I have a Cabrio which I purchased a few months ago with the 3 litre essex V6 installed . It came with a custom alloy rad /electric fan and what I believe is the expansion tank from a Rover Metro so nothing fancy. I have not experienced any problems whatsoever with cooling, and its all controlled by thermo switch ,no manual over ride. Will take a few photos and post on here hopefully
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  4. #4 Re: Engine bay 
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    I notice that the V6 has only two exhaust pipes per side! Didn't realize that some of the Cologne V6 engines had siamesed ports. You learn something new every day!
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  5. #5 Re: Engine bay 
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    V6 essex photos attached
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  6. #6 Re: Engine bay 
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    Is your baby’s bottle definitely an expansion tank and not an overflow tank? How does it function if you remove the cap from the tank and keep the cap on the radiator?
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  7. #7 Re: Engine bay 
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    Hi Jon
    Looking again at your photos - have you got pressure caps on both the rad and the expansion. My understanding is the radiator cap should be of the plain type and the pressure cap on the expansion bottle only. That's how mine is set up.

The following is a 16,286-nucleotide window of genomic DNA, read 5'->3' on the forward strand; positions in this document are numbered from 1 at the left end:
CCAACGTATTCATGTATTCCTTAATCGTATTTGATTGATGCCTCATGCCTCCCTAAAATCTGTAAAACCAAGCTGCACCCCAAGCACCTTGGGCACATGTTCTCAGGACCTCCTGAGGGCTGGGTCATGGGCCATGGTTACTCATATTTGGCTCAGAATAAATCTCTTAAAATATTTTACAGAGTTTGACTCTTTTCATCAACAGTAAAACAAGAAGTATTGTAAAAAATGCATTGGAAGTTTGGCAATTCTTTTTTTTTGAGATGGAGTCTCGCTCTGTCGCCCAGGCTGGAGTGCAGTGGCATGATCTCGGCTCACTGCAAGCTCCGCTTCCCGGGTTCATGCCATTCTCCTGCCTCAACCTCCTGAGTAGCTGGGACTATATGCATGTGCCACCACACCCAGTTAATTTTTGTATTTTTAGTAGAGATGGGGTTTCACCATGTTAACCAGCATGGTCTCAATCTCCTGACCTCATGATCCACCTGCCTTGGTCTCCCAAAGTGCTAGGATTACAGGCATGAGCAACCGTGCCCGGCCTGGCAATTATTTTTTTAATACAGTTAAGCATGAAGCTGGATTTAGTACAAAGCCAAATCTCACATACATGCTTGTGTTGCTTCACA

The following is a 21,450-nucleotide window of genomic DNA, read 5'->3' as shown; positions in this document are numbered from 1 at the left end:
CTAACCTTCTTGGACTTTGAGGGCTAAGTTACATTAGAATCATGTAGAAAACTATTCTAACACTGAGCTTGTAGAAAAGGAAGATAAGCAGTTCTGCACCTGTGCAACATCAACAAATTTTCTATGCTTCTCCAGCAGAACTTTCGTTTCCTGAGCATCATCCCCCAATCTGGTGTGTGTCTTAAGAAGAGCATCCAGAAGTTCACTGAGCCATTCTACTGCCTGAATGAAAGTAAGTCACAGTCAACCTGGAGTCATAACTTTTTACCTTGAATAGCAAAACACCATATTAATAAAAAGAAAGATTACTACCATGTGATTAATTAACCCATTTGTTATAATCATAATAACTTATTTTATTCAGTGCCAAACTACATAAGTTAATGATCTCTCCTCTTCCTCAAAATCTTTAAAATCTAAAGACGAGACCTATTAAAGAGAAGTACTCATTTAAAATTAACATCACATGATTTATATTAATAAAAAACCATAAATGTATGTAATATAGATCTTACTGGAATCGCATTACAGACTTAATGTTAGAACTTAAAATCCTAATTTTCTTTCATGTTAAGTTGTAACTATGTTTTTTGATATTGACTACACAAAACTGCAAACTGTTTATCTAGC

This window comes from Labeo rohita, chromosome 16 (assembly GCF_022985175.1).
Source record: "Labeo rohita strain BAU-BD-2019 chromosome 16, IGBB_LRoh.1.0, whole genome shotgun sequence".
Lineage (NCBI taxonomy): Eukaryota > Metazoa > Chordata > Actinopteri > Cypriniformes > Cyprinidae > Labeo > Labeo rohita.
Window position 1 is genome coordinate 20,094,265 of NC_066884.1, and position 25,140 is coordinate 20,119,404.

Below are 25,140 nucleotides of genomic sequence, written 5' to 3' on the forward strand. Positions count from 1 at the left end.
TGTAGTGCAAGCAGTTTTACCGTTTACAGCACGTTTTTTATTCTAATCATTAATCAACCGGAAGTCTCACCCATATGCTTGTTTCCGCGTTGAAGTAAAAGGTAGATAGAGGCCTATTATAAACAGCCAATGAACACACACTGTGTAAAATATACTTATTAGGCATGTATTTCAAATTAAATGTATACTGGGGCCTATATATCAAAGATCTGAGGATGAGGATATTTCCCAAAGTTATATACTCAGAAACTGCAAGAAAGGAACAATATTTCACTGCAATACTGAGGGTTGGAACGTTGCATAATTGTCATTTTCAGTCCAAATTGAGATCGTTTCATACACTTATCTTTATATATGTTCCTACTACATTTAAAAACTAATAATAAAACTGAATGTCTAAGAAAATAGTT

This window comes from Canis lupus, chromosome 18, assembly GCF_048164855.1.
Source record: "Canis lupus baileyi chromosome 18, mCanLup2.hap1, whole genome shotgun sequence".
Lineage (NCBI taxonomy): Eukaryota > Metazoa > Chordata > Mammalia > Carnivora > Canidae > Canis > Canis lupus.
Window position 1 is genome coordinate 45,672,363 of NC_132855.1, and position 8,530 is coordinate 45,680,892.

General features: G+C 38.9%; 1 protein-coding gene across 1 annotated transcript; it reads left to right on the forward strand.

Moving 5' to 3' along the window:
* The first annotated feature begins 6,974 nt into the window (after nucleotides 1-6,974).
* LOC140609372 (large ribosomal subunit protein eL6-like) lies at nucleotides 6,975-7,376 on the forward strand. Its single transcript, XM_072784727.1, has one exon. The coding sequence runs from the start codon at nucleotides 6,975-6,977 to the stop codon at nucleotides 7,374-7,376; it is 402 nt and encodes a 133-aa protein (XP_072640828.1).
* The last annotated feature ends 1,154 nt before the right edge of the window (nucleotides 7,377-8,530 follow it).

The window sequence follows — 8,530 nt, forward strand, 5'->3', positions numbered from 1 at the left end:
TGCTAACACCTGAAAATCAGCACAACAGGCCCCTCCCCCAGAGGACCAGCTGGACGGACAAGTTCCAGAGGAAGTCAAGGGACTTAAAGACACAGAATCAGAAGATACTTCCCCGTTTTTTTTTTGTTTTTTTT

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  8. #8 Re: Engine bay 
    frequent forum contributor Club Member stevejgreen's Avatar
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    Quote Originally Posted by dogoncrazy View Post
    I notice that the V6 has only two exhaust pipes per side! Didn't realize that some of the Cologne V6 engines had siamesed ports. You learn something new every day!
    I thought that!
    MOC member since 05/97
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    The reasonable man adapts himself to the world; the unreasonable one persists in trying to adapt the world to himself. Therefore all progress depends on the unreasonable man.

    Loads of Marlin Reference can be found documents here or there.
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  9. #9 Re: Engine bay 
    frequent forum contributor Club Member b_caswell's Avatar
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    Quote Originally Posted by dogoncrazy View Post
    I notice that the V6 has only two exhaust pipes per side! Didn't realize that some of the Cologne V6 engines had siamesed ports. You learn something new every day!

    Second set of pictures had me scratching my head then realised different engine
    Last edited by b_caswell; 27-10-2020 at 03:26 PM.
    Ben Caswell probably not the last word on anything here!!
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  10. #10 Re: Engine bay 
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    The other engine is the earlier Essex engine commonly in 3.0 variant, although they were also produced as 2.5 ,3.1 & 3.4 Capacities. The Distributor was fitted at the front on the Essex engines. The weak point on those engines was the plastic teeth on the camshaft sprocket would strip its teeth. There were uprated steel gears available for that engine.
    The Cologne V6 had Siamese ports up to 2.8 l variants , with the improved 2.9 reverting back to 3 exhaust ports per side.